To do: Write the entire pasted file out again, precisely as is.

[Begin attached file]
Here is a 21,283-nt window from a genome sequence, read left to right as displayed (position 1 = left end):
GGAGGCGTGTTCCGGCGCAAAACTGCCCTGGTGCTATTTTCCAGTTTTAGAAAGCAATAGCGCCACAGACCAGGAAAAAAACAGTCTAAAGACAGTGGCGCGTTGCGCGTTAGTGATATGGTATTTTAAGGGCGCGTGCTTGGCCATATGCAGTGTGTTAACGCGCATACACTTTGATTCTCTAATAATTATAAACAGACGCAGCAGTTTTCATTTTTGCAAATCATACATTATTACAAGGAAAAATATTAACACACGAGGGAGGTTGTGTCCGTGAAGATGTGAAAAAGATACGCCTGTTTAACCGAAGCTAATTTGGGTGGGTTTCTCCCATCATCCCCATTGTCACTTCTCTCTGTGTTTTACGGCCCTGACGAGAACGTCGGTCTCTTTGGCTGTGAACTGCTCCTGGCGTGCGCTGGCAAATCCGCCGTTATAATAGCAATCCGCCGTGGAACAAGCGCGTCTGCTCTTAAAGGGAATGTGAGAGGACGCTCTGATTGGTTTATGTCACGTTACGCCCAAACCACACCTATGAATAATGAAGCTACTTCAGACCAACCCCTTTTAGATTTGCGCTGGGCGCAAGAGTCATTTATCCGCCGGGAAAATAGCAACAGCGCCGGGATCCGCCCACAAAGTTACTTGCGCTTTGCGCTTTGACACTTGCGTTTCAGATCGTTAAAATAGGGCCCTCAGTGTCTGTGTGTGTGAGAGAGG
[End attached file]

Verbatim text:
Here is a 21,283-nt window from a genome sequence, read left to right as displayed (position 1 = left end):
GGAGGCGTGTTCCGGCGCAAAACTGCCCTGGTGCTATTTTCCAGTTTTAGAAAGCAATAGCGCCACAGACCAGGAAAAAAACAGTCTAAAGACAGTGGCGCGTTGCGCGTTAGTGATATGGTATTTTAAGGGCGCGTGCTTGGCCATATGCAGTGTGTTAACGCGCATACACTTTGATTCTCTAATAATTATAAACAGACGCAGCAGTTTTCATTTTTGCAAATCATACATTATTACAAGGAAAAATATTAACACACGAGGGAGGTTGTGTCCGTGAAGATGTGAAAAAGATACGCCTGTTTAACCGAAGCTAATTTGGGTGGGTTTCTCCCATCATCCCCATTGTCACTTCTCTCTGTGTTTTACGGCCCTGACGAGAACGTCGGTCTCTTTGGCTGTGAACTGCTCCTGGCGTGCGCTGGCAAATCCGCCGTTATAATAGCAATCCGCCGTGGAACAAGCGCGTCTGCTCTTAAAGGGAATGTGAGAGGACGCTCTGATTGGTTTATGTCACGTTACGCCCAAACCACACCTATGAATAATGAAGCTACTTCAGACCAACCCCTTTTAGATTTGCGCTGGGCGCAAGAGTCATTTATCCGCCGGGAAAATAGCAACAGCGCCGGGATCCGCCCACAAAGTTACTTGCGCTTTGCGCTTTGACACTTGCGTTTCAGATCGTTAAAATAGGGCCCTCAGTGTCTGTGTGTGTGAGAGAGG